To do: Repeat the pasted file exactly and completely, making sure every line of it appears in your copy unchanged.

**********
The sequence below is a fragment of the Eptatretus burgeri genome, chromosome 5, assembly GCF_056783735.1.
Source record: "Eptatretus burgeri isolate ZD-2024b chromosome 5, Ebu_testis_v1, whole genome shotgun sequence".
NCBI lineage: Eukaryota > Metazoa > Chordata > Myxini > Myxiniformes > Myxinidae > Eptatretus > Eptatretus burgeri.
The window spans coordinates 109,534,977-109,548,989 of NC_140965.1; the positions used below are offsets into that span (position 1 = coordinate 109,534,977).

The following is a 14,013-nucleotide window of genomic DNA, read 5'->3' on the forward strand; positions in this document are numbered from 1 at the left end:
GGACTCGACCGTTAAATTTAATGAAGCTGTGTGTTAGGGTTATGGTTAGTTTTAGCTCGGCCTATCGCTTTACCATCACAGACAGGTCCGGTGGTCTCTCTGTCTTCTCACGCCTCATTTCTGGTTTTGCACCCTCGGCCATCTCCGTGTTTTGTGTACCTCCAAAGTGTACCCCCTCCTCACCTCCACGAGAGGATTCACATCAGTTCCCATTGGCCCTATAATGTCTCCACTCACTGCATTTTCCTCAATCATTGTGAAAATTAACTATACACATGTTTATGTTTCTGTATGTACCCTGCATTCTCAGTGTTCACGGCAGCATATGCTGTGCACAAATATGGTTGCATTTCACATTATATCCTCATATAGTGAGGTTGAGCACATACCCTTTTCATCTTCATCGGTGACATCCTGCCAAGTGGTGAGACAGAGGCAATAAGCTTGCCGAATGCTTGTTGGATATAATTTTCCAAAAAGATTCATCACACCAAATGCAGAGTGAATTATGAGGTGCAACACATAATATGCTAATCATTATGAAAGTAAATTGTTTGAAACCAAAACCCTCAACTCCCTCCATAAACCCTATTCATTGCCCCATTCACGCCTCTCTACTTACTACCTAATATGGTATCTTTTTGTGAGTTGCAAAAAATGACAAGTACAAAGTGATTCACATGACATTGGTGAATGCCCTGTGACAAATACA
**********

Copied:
The sequence below is a fragment of the Eptatretus burgeri genome, chromosome 5, assembly GCF_056783735.1.
Source record: "Eptatretus burgeri isolate ZD-2024b chromosome 5, Ebu_testis_v1, whole genome shotgun sequence".
NCBI lineage: Eukaryota > Metazoa > Chordata > Myxini > Myxiniformes > Myxinidae > Eptatretus > Eptatretus burgeri.
The window spans coordinates 109,534,977-109,548,989 of NC_140965.1; the positions used below are offsets into that span (position 1 = coordinate 109,534,977).

The following is a 14,013-nucleotide window of genomic DNA, read 5'->3' on the forward strand; positions in this document are numbered from 1 at the left end:
GGACTCGACCGTTAAATTTAATGAAGCTGTGTGTTAGGGTTATGGTTAGTTTTAGCTCGGCCTATCGCTTTACCATCACAGACAGGTCCGGTGGTCTCTCTGTCTTCTCACGCCTCATTTCTGGTTTTGCACCCTCGGCCATCTCCGTGTTTTGTGTACCTCCAAAGTGTACCCCCTCCTCACCTCCACGAGAGGATTCACATCAGTTCCCATTGGCCCTATAATGTCTCCACTCACTGCATTTTCCTCAATCATTGTGAAAATTAACTATACACATGTTTATGTTTCTGTATGTACCCTGCATTCTCAGTGTTCACGGCAGCATATGCTGTGCACAAATATGGTTGCATTTCACATTATATCCTCATATAGTGAGGTTGAGCACATACCCTTTTCATCTTCATCGGTGACATCCTGCCAAGTGGTGAGACAGAGGCAATAAGCTTGCCGAATGCTTGTTGGATATAATTTTCCAAAAAGATTCATCACACCAAATGCAGAGTGAATTATGAGGTGCAACACATAATATGCTAATCATTATGAAAGTAAATTGTTTGAAACCAAAACCCTCAACTCCCTCCATAAACCCTATTCATTGCCCCATTCACGCCTCTCTACTTACTACCTAATATGGTATCTTTTTGTGAGTTGCAAAAAATGACAAGTACAAAGTGATTCACATGACATTGGTGAATGCCCTGTGACAAATACA